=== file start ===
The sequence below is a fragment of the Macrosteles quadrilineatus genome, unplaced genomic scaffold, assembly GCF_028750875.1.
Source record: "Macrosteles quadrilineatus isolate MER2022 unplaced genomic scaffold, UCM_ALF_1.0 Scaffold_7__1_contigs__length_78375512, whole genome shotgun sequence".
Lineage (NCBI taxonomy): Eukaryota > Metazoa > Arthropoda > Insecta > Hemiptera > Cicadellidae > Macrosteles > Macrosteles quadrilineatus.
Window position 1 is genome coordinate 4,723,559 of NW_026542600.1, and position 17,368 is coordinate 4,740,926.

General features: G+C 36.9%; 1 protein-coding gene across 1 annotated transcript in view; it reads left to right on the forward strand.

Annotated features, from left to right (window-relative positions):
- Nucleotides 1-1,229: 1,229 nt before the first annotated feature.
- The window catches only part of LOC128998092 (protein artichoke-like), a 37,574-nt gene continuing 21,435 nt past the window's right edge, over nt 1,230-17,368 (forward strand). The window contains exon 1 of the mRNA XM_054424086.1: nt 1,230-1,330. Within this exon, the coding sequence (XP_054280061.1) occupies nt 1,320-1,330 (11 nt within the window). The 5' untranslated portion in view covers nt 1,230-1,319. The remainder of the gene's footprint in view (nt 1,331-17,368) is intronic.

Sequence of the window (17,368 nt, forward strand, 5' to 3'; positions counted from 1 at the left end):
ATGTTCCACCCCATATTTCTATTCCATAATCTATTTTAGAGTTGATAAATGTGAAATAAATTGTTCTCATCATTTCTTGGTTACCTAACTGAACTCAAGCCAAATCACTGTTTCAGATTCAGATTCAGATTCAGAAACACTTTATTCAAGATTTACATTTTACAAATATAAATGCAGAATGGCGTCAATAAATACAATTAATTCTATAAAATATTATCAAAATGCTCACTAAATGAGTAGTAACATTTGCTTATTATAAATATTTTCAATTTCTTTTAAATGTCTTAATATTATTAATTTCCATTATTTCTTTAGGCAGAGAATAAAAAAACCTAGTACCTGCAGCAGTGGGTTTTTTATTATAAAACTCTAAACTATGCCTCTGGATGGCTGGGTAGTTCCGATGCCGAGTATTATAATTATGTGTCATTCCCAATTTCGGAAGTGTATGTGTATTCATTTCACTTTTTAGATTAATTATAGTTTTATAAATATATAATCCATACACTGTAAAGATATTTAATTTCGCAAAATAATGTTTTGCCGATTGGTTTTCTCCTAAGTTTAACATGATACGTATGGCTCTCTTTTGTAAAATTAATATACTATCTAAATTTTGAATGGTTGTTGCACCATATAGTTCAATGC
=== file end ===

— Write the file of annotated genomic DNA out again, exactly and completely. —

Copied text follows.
The sequence below is a fragment of the Macrosteles quadrilineatus genome, unplaced genomic scaffold, assembly GCF_028750875.1.
Source record: "Macrosteles quadrilineatus isolate MER2022 unplaced genomic scaffold, UCM_ALF_1.0 Scaffold_7__1_contigs__length_78375512, whole genome shotgun sequence".
Lineage (NCBI taxonomy): Eukaryota > Metazoa > Arthropoda > Insecta > Hemiptera > Cicadellidae > Macrosteles > Macrosteles quadrilineatus.
Window position 1 is genome coordinate 4,723,559 of NW_026542600.1, and position 17,368 is coordinate 4,740,926.

General features: G+C 36.9%; 1 protein-coding gene across 1 annotated transcript in view; it reads left to right on the forward strand.

Annotated features, from left to right (window-relative positions):
- Nucleotides 1-1,229: 1,229 nt before the first annotated feature.
- The window catches only part of LOC128998092 (protein artichoke-like), a 37,574-nt gene continuing 21,435 nt past the window's right edge, over nt 1,230-17,368 (forward strand). The window contains exon 1 of the mRNA XM_054424086.1: nt 1,230-1,330. Within this exon, the coding sequence (XP_054280061.1) occupies nt 1,320-1,330 (11 nt within the window). The 5' untranslated portion in view covers nt 1,230-1,319. The remainder of the gene's footprint in view (nt 1,331-17,368) is intronic.

Sequence of the window (17,368 nt, forward strand, 5' to 3'; positions counted from 1 at the left end):
ATGTTCCACCCCATATTTCTATTCCATAATCTATTTTAGAGTTGATAAATGTGAAATAAATTGTTCTCATCATTTCTTGGTTACCTAACTGAACTCAAGCCAAATCACTGTTTCAGATTCAGATTCAGATTCAGAAACACTTTATTCAAGATTTACATTTTACAAATATAAATGCAGAATGGCGTCAATAAATACAATTAATTCTATAAAATATTATCAAAATGCTCACTAAATGAGTAGTAACATTTGCTTATTATAAATATTTTCAATTTCTTTTAAATGTCTTAATATTATTAATTTCCATTATTTCTTTAGGCAGAGAATAAAAAAACCTAGTACCTGCAGCAGTGGGTTTTTTATTATAAAACTCTAAACTATGCCTCTGGATGGCTGGGTAGTTCCGATGCCGAGTATTATAATTATGTGTCATTCCCAATTTCGGAAGTGTATGTGTATTCATTTCACTTTTTAGATTAATTATAGTTTTATAAATATATAATCCATACACTGTAAAGATATTTAATTTCGCAAAATAATGTTTTGCCGATTGGTTTTCTCCTAAGTTTAACATGATACGTATGGCTCTCTTTTGTAAAATTAATATACTATCTAAATTTTGAATGGTTGTTGCACCATATAGTTCAATGC